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Kidnap Video Opens Door To Boko Haram Talks
The children chant in unison. They chant Arabic verses to drive home their "conversion" to Islam.
One of the 130 girls, aged 12 to 15, is singled out to speak directly into the camera. She does so with fear leaping from her eyes.
In the sordid agony of the kidnapping of 276 Nigerian school girls from their dormitory a month ago, this is the first glimmer of hope.
Boko Haram's leader, Abubakar Shekau, appears in the same video, this one shot more professionally and uploaded to a higher resolution than the one that drove the story into the headlines ten days ago. He is still enjoying the limelight.
He claims to have split his victims into six groups. Some he says are in or near Abuja, Lagos and Enugu.
That claim is most likely to be entirely false. It would be near impossible to hold kidnap victims in the Christian dominated oil-rich and crowded south of Nigeria.
Nonetheless, he has offered to exchange the girls for members of his militant group and other relatives held by the Nigerian authorities.
The federal government in Abuja has ruled out paying a ransom.
But it has always maintained, and tried to improve, communications with the increasingly violent Islamist insurgents who have forced the creation of a state of emergency in the northeast of Nigeria's Borno, Lobe and Adamawa states.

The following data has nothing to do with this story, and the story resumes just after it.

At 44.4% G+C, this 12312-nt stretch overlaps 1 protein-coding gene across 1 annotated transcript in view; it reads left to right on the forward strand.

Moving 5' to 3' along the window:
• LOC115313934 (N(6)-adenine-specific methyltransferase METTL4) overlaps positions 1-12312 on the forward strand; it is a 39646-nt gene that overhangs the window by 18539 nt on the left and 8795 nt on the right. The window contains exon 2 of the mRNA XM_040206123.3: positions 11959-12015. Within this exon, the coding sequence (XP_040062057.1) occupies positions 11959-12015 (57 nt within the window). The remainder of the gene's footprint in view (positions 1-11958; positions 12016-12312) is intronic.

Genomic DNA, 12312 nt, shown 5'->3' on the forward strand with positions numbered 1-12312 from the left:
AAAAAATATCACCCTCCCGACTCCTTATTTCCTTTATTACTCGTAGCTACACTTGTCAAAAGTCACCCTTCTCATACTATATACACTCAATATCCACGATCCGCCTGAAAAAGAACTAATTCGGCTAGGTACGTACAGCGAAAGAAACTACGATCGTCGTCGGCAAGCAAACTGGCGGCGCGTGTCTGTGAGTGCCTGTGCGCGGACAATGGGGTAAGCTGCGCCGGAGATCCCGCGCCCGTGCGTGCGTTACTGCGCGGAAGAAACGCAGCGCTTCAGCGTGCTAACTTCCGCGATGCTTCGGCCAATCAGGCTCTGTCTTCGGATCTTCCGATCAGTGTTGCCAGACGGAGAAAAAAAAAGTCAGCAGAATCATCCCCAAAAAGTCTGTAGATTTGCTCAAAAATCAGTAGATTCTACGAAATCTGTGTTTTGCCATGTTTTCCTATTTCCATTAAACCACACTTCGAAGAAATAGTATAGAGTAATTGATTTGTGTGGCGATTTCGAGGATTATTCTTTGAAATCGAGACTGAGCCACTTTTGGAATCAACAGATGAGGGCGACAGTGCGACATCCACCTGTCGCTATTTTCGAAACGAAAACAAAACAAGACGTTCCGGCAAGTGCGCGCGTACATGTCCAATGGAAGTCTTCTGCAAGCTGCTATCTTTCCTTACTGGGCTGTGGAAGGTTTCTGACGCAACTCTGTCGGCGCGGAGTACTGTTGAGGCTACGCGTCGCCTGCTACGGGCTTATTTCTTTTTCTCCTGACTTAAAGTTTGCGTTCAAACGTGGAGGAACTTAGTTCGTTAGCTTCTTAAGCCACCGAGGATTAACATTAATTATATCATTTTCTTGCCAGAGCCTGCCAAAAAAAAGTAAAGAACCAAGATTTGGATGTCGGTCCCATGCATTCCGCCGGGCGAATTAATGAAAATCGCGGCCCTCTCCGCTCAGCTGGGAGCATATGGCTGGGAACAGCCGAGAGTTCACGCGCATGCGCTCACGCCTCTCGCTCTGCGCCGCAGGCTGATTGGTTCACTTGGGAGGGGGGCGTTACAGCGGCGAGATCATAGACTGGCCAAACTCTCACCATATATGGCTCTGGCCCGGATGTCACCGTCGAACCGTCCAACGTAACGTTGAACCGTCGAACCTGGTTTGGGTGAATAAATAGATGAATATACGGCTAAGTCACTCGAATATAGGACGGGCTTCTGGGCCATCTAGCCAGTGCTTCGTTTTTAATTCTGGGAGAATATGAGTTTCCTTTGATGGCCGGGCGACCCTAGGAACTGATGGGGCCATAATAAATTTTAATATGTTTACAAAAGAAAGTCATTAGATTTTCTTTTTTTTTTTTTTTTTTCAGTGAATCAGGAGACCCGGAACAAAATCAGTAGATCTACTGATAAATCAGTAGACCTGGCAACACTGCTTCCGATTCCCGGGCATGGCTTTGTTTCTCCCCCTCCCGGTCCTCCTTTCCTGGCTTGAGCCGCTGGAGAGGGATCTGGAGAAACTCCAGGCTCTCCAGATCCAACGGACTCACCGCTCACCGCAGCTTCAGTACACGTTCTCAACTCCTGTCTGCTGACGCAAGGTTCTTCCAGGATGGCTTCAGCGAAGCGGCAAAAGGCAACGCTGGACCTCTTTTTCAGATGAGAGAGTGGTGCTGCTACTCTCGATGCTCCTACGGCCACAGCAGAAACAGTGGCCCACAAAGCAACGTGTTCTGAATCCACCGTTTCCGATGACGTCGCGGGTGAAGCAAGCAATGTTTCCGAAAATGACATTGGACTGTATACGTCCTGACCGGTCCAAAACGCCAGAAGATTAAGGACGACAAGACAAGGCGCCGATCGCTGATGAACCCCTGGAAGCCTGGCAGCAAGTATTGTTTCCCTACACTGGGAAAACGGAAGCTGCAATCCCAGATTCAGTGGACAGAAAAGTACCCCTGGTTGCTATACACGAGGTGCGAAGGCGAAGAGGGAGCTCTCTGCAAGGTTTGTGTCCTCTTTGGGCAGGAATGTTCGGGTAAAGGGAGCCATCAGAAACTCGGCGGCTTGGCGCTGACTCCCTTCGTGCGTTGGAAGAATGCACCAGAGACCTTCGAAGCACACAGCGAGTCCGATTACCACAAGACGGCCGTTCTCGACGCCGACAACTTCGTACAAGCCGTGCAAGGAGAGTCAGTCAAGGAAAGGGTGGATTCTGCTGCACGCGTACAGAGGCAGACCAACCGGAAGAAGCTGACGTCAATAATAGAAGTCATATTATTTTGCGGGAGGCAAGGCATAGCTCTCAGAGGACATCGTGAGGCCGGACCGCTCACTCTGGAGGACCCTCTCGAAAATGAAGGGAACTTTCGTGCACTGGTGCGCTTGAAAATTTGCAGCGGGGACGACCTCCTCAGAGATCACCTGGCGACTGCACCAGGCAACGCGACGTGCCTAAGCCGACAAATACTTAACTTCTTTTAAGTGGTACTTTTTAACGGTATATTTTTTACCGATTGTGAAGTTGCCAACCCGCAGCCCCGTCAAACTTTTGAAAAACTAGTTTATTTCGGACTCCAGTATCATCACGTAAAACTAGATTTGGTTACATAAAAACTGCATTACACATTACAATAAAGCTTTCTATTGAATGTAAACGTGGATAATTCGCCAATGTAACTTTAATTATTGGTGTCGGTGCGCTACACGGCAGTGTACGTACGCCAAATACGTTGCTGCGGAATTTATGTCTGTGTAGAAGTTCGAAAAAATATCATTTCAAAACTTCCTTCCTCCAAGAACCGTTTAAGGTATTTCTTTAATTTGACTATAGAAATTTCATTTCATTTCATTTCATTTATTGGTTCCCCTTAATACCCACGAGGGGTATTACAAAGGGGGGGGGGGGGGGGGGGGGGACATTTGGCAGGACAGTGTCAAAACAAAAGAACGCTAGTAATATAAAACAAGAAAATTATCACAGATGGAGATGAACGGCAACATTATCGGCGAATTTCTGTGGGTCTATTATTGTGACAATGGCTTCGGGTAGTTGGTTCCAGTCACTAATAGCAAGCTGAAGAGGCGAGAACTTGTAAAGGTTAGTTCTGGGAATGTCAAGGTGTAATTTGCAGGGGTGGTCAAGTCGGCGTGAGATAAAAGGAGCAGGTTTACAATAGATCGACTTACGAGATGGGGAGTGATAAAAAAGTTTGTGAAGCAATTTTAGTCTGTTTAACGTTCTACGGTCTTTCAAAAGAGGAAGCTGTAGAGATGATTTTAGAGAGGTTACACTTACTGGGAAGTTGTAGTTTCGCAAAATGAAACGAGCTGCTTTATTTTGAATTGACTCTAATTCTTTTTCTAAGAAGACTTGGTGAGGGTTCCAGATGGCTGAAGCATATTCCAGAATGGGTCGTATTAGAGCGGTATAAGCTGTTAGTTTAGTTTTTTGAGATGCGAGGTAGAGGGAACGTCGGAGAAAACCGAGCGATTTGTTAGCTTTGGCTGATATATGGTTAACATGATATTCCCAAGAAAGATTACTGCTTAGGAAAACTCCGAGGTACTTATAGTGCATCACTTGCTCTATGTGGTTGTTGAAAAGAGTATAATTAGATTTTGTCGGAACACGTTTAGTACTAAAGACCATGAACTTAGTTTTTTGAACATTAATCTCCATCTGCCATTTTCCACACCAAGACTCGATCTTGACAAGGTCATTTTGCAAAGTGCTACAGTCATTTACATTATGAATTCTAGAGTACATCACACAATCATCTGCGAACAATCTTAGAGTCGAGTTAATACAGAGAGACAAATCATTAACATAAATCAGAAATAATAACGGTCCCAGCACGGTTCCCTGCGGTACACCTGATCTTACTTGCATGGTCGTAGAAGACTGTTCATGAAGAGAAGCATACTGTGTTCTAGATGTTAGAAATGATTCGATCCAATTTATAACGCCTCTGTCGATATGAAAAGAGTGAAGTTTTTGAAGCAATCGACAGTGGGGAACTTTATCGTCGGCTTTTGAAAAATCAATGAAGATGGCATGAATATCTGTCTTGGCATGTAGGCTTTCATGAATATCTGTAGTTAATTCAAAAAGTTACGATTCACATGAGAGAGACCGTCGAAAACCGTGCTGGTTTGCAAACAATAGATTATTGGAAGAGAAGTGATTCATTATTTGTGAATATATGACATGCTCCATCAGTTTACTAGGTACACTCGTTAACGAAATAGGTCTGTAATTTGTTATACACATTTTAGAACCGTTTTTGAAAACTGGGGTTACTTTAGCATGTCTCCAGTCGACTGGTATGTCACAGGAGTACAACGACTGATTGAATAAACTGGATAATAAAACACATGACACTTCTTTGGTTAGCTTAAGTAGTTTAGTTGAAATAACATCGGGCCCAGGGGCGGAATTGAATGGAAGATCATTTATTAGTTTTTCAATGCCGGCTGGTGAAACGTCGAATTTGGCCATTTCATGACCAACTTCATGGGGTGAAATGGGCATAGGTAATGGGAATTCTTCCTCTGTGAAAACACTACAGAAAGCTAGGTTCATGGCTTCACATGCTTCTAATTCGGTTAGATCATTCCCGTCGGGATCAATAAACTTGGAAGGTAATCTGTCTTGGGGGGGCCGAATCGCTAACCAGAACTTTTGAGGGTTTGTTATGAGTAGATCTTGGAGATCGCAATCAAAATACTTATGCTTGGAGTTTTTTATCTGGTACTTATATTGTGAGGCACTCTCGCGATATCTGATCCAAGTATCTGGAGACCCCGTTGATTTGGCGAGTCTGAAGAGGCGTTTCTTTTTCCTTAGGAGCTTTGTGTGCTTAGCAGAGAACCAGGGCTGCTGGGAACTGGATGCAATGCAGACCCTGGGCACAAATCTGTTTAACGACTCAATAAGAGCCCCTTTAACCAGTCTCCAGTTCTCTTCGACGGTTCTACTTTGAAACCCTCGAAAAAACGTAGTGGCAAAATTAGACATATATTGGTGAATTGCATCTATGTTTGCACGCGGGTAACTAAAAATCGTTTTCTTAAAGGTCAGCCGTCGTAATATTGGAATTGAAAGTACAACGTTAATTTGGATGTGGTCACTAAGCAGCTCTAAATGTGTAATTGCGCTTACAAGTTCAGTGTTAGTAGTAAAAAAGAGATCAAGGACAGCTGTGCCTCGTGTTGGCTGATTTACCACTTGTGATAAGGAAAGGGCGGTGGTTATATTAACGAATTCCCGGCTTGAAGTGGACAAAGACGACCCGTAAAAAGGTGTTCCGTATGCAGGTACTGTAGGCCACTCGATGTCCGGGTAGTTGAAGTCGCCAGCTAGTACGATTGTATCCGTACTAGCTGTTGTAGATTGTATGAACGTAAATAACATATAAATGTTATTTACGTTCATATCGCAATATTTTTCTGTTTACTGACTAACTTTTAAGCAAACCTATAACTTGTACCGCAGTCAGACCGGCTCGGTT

For about a year a presidential commission has been charged with trying to reach a peace deal with Boko Haram.
Shekau, who has taken his movement from peace to one that has caused the deaths of 4,000 people over the last four years, has refused all overtures of negotiation.
But with this latest video release he has opened that door.
This is good news for the abducted girls and their families.
It is also good news for Goodluck Jonathan, the Nigerian president.
It gives him the chance to get intermediaries to talk directly to Shekau.
The bloodthirsty guerrilla leader has slaughtered children in their beds and tried to foment a religious war across northern Nigeria so there will be little chance that he can be personally rehabilitated.
That does not mean, though, that many of his henchmen cannot be peeled away from Boko Haram with the opportunity of amnesty and perhaps even offers of the hard cash that has always lubricated Nigeria's political wheels.